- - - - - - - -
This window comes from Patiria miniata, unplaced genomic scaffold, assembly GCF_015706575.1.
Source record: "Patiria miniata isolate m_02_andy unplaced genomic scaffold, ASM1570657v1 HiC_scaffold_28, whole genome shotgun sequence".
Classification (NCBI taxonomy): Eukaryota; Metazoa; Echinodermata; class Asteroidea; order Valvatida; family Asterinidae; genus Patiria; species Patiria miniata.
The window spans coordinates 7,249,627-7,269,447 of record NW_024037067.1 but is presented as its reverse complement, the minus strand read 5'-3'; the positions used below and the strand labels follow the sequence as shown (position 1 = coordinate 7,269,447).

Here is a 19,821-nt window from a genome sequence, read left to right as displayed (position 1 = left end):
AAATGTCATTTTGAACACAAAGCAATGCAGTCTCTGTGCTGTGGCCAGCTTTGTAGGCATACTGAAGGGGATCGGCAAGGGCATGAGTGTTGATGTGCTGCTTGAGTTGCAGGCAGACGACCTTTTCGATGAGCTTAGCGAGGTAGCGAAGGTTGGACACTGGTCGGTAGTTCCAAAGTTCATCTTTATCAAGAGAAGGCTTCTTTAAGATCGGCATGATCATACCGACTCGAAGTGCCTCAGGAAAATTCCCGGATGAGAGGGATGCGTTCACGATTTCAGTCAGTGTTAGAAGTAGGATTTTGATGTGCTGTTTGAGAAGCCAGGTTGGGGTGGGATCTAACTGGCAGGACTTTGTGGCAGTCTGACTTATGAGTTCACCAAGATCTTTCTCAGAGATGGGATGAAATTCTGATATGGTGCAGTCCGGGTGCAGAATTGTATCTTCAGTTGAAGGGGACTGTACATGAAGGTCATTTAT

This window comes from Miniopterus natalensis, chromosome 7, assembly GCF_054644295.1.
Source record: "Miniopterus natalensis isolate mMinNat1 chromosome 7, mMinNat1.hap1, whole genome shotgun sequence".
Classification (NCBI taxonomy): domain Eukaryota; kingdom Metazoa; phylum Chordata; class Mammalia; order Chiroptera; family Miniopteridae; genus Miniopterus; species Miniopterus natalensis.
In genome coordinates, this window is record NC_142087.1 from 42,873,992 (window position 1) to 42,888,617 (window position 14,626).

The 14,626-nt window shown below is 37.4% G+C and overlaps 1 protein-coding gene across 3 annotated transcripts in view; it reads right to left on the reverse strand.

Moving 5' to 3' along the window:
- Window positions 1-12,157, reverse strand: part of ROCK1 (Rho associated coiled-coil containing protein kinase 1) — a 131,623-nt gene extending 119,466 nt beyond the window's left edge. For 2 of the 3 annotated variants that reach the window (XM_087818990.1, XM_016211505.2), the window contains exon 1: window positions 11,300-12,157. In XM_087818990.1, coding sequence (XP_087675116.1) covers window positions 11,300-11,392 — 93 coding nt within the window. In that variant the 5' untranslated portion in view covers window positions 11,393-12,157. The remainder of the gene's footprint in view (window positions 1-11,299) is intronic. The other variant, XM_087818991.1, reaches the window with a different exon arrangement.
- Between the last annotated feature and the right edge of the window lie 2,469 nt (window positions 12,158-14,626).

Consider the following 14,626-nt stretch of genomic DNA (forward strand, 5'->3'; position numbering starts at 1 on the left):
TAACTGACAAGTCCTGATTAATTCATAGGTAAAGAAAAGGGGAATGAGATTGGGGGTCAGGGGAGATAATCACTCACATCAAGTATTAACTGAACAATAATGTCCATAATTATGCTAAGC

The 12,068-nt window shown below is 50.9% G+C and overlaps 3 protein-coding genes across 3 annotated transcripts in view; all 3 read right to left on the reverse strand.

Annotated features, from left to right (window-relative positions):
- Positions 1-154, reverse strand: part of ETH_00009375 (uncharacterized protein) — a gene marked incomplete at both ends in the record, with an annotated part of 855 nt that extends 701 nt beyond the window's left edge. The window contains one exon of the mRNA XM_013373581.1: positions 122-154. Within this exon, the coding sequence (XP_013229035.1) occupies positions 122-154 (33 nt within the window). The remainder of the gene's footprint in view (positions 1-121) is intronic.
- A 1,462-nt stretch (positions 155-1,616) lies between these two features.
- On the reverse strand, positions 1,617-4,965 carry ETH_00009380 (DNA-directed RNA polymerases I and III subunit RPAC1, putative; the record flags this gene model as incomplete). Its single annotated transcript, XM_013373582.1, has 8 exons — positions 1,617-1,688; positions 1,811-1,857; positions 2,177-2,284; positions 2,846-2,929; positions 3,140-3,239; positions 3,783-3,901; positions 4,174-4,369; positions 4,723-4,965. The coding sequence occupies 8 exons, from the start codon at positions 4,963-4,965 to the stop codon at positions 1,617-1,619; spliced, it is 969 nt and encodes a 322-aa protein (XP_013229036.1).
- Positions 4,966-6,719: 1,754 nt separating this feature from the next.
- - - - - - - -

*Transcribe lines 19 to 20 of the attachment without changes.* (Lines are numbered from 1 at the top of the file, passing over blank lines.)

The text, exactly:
- Positions 1-154, reverse strand: part of ETH_00009375 (uncharacterized protein) — a gene marked incomplete at both ends in the record, with an annotated part of 855 nt that extends 701 nt beyond the window's left edge. The window contains one exon of the mRNA XM_013373581.1: positions 122-154. Within this exon, the coding sequence (XP_013229035.1) occupies positions 122-154 (33 nt within the window). The remainder of the gene's footprint in view (positions 1-121) is intronic.
- A 1,462-nt stretch (positions 155-1,616) lies between these two features.